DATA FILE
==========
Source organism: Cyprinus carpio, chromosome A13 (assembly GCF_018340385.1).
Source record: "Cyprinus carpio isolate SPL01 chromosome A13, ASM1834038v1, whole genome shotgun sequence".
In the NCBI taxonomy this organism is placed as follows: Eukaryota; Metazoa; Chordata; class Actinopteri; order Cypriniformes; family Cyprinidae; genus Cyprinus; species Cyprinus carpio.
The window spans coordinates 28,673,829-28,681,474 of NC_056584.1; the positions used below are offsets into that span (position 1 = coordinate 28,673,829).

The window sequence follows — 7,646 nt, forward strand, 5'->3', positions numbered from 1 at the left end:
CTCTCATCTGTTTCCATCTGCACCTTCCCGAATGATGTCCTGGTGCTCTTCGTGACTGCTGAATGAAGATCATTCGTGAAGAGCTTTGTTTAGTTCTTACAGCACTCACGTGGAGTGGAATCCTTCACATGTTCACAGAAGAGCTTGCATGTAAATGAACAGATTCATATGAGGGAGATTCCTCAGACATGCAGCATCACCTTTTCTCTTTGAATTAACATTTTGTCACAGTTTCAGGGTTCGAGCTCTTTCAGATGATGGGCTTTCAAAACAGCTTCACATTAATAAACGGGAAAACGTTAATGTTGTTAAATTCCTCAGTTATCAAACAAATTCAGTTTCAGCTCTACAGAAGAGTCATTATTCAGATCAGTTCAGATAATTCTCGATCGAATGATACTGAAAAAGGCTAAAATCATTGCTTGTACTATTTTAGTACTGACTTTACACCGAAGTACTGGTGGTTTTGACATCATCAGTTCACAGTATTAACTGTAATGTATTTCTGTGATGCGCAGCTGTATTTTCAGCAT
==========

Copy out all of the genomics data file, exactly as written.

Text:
Source organism: Cyprinus carpio, chromosome A13 (assembly GCF_018340385.1).
Source record: "Cyprinus carpio isolate SPL01 chromosome A13, ASM1834038v1, whole genome shotgun sequence".
In the NCBI taxonomy this organism is placed as follows: Eukaryota; Metazoa; Chordata; class Actinopteri; order Cypriniformes; family Cyprinidae; genus Cyprinus; species Cyprinus carpio.
The window spans coordinates 28,673,829-28,681,474 of NC_056584.1; the positions used below are offsets into that span (position 1 = coordinate 28,673,829).

The window sequence follows — 7,646 nt, forward strand, 5'->3', positions numbered from 1 at the left end:
CTCTCATCTGTTTCCATCTGCACCTTCCCGAATGATGTCCTGGTGCTCTTCGTGACTGCTGAATGAAGATCATTCGTGAAGAGCTTTGTTTAGTTCTTACAGCACTCACGTGGAGTGGAATCCTTCACATGTTCACAGAAGAGCTTGCATGTAAATGAACAGATTCATATGAGGGAGATTCCTCAGACATGCAGCATCACCTTTTCTCTTTGAATTAACATTTTGTCACAGTTTCAGGGTTCGAGCTCTTTCAGATGATGGGCTTTCAAAACAGCTTCACATTAATAAACGGGAAAACGTTAATGTTGTTAAATTCCTCAGTTATCAAACAAATTCAGTTTCAGCTCTACAGAAGAGTCATTATTCAGATCAGTTCAGATAATTCTCGATCGAATGATACTGAAAAAGGCTAAAATCATTGCTTGTACTATTTTAGTACTGACTTTACACCGAAGTACTGGTGGTTTTGACATCATCAGTTCACAGTATTAACTGTAATGTATTTCTGTGATGCGCAGCTGTATTTTCAGCAT